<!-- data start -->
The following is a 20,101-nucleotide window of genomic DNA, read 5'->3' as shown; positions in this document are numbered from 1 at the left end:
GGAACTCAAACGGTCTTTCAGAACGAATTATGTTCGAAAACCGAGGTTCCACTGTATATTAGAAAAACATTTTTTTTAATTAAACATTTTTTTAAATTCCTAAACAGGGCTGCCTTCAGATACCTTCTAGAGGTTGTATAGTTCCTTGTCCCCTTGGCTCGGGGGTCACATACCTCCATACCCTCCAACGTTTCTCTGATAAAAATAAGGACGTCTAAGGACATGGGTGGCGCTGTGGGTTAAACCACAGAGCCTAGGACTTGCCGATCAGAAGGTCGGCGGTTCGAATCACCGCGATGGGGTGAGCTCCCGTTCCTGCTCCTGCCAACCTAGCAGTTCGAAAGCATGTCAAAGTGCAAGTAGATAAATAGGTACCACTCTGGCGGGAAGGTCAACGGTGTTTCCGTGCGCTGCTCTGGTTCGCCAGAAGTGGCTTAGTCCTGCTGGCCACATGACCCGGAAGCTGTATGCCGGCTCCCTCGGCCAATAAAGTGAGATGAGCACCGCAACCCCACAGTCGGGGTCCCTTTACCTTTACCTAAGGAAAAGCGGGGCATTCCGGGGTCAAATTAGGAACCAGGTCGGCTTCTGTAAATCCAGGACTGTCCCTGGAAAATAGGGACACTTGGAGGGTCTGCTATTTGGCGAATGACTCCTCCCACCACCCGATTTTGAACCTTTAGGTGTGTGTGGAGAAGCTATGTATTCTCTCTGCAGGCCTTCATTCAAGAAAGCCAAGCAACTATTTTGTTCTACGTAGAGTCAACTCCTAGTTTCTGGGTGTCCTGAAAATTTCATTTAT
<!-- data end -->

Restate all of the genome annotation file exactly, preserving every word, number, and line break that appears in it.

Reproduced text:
The following is a 20,101-nucleotide window of genomic DNA, read 5'->3' as shown; positions in this document are numbered from 1 at the left end:
GGAACTCAAACGGTCTTTCAGAACGAATTATGTTCGAAAACCGAGGTTCCACTGTATATTAGAAAAACATTTTTTTTAATTAAACATTTTTTTAAATTCCTAAACAGGGCTGCCTTCAGATACCTTCTAGAGGTTGTATAGTTCCTTGTCCCCTTGGCTCGGGGGTCACATACCTCCATACCCTCCAACGTTTCTCTGATAAAAATAAGGACGTCTAAGGACATGGGTGGCGCTGTGGGTTAAACCACAGAGCCTAGGACTTGCCGATCAGAAGGTCGGCGGTTCGAATCACCGCGATGGGGTGAGCTCCCGTTCCTGCTCCTGCCAACCTAGCAGTTCGAAAGCATGTCAAAGTGCAAGTAGATAAATAGGTACCACTCTGGCGGGAAGGTCAACGGTGTTTCCGTGCGCTGCTCTGGTTCGCCAGAAGTGGCTTAGTCCTGCTGGCCACATGACCCGGAAGCTGTATGCCGGCTCCCTCGGCCAATAAAGTGAGATGAGCACCGCAACCCCACAGTCGGGGTCCCTTTACCTTTACCTAAGGAAAAGCGGGGCATTCCGGGGTCAAATTAGGAACCAGGTCGGCTTCTGTAAATCCAGGACTGTCCCTGGAAAATAGGGACACTTGGAGGGTCTGCTATTTGGCGAATGACTCCTCCCACCACCCGATTTTGAACCTTTAGGTGTGTGTGGAGAAGCTATGTATTCTCTCTGCAGGCCTTCATTCAAGAAAGCCAAGCAACTATTTTGTTCTACGTAGAGTCAACTCCTAGTTTCTGGGTGTCCTGAAAATTTCATTTAT